Mayflower Autonomous Ship to cross the Atlantic in 2020

masPlymouth University, together with autonomous marine vessel company MSubs, and the award winning design studio Shuttleworth Design, aim to recreate the historic Mayflower voyages from Plymouth to North America with the 32.5-metre Mayflower Autonomous Ship (MAS).
Shuttleworth Design is designing and building scale models of the boat, to be tested at Plymouth University: the vessel will then be built by MSubs and tested before launch and her historic voyage in 2020.
MAS is a trimaran: a multi-hull configuration provides the most efficient hull form for low speed motoring, as the outer hulls help reduce resistance by 8% while the main hull allows waves to break through the vessel and reduce impact. It has been developed according to the special requirement to reduce windage, while keeping the solar array sufficiently high above the water to reduce wave impact.
MAS will be powered by state-of-the-art wind and solar technology for its propulsion, enabling an unlimited range. The solar cell required for effective motoring is too large to fit on the trimaran, so the hull system has been developed to increase the solar cell area by 40% in calm conditions. Top speed expected for the unmanned trimaran is of 20 knots in calm weather.
After a year of testing phase, MAS will sail across the Atlantic in 2020, to mark the 400th anniversary of the original Mayflower sailing across the Atlantic to Plymouth, Massachusetts.
The vessel will carry on board various drones through which it will conduct meteorological, oceanographic, and climate data research and experiments during its voyage. The boat itself will help with gathering research on using renewable energy systems for marine vessels.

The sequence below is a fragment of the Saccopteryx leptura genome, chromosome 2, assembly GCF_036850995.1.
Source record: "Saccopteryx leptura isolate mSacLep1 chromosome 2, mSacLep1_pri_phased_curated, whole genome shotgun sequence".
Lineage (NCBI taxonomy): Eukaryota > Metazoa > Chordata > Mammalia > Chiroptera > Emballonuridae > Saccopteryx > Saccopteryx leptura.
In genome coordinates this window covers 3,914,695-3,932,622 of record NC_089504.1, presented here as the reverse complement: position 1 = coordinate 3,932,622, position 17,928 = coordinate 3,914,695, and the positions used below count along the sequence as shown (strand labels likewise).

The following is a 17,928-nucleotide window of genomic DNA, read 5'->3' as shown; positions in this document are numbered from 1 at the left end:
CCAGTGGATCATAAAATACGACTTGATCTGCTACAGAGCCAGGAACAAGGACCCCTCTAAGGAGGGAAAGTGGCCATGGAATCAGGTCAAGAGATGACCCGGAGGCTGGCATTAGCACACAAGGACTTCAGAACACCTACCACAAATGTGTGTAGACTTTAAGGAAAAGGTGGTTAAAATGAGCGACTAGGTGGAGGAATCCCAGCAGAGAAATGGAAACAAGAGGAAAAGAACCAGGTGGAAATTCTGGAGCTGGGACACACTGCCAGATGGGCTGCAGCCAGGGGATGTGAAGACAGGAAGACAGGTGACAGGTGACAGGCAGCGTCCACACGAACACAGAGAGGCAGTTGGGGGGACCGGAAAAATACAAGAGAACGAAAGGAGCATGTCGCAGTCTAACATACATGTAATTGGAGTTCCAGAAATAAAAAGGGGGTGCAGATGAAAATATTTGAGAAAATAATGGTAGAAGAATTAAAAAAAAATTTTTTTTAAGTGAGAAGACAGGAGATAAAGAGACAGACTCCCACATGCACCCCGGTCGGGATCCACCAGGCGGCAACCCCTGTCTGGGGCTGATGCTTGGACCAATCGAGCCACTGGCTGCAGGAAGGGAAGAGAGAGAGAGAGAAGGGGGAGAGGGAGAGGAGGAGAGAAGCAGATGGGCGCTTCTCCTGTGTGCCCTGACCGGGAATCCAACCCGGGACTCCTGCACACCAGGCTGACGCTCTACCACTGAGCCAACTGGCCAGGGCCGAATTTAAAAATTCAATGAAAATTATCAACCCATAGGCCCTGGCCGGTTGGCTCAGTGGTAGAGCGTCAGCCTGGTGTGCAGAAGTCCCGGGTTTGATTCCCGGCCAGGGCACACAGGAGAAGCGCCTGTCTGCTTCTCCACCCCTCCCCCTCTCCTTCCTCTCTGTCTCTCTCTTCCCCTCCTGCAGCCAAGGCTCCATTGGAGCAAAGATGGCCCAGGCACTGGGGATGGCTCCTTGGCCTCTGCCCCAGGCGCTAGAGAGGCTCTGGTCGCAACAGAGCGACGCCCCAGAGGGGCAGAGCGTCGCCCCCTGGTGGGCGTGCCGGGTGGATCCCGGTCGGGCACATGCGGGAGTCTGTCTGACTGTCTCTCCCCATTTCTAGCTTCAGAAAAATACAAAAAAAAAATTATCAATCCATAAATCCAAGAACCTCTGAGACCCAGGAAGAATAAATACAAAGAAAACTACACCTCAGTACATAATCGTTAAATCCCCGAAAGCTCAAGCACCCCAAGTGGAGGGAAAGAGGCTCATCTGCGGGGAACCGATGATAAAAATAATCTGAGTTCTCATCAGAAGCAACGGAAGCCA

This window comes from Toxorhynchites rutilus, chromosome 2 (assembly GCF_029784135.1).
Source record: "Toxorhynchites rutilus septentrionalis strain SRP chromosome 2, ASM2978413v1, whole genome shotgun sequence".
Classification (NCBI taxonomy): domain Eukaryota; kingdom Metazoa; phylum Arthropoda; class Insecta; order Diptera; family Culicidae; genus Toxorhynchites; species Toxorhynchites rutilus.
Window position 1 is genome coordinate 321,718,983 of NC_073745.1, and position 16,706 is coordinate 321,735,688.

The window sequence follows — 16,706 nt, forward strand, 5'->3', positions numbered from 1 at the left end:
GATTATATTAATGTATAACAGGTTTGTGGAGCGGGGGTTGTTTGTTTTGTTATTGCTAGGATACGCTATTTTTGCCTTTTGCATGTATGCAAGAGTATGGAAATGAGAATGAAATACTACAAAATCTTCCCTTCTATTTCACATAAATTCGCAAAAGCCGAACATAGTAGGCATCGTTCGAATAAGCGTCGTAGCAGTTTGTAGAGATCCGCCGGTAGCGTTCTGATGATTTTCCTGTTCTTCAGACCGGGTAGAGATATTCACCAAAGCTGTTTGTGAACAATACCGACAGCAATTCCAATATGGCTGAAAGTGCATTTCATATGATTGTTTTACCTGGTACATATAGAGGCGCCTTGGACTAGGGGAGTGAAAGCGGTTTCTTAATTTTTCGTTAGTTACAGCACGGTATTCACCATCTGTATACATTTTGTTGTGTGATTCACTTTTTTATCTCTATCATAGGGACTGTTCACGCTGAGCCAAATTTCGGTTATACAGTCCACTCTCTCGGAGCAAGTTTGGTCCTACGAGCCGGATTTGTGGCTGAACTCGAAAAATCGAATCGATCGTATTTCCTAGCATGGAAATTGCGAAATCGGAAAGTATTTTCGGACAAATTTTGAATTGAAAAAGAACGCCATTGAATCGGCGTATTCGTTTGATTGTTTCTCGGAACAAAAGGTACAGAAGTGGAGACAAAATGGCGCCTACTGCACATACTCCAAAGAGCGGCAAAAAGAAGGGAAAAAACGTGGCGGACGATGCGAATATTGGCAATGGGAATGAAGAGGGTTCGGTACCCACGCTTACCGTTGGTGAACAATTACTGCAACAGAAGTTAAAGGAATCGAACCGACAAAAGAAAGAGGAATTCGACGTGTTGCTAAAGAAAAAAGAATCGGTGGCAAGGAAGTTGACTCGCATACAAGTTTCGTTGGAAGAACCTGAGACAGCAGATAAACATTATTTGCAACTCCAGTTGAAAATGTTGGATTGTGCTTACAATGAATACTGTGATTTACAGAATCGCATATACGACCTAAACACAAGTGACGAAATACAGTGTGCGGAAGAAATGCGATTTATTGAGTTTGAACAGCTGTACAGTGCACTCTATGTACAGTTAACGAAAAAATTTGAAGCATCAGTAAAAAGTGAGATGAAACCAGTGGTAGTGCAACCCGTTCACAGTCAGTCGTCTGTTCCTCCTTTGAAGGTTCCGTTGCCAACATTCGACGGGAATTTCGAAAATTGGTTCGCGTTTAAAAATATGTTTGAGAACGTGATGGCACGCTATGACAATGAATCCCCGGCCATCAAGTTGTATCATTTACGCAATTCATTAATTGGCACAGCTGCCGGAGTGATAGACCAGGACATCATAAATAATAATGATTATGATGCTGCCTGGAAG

The project is part of Plymouth University’s ‘Shape the Future’ fundraising Campaign, and is expected to cost an estimated £12 million, with initial funding from the university, MSubs, and the ProMare Foundation.
“MAS has the potential to be a genuine world-first, and will operate as a research platform, conducting numerous scientific experiments during the course of its voyage. And it will be a test bed for new navigation software and alternative forms of power, incorporating huge advancements in solar, wave and sail technology. As the eyes of the world follow its progress, it will provide a live educational resource to students – a chance to watch, and maybe participate in history in the making.” – Professor Kevin Jones, Executive Dean of the Faculty of Science and Engineering at the University
The voyage across the Atlantic could take 7-10 days with optimal wind conditions, and once the initial crossing has been completed, the MAS could then be sent to circumnavigate the globe to continue its research and testing.
MSubs Managing Director Brett Phaneuf  so commented the disparity between air- and land-based autonomous vehicles, and what is being done in the marine sector: “The civilian maritime world has, as yet, been unable to harness the autonomous drone technology that has been used so effectively in situations considered unsuitable for humans. It begs the question, if we can put a rover on Mars and have it autonomously conduct research, why can’t we sail an unmanned vessel across the Atlantic Ocean and, ultimately, around the globe? That’s something we are hoping to answer with MAS.”

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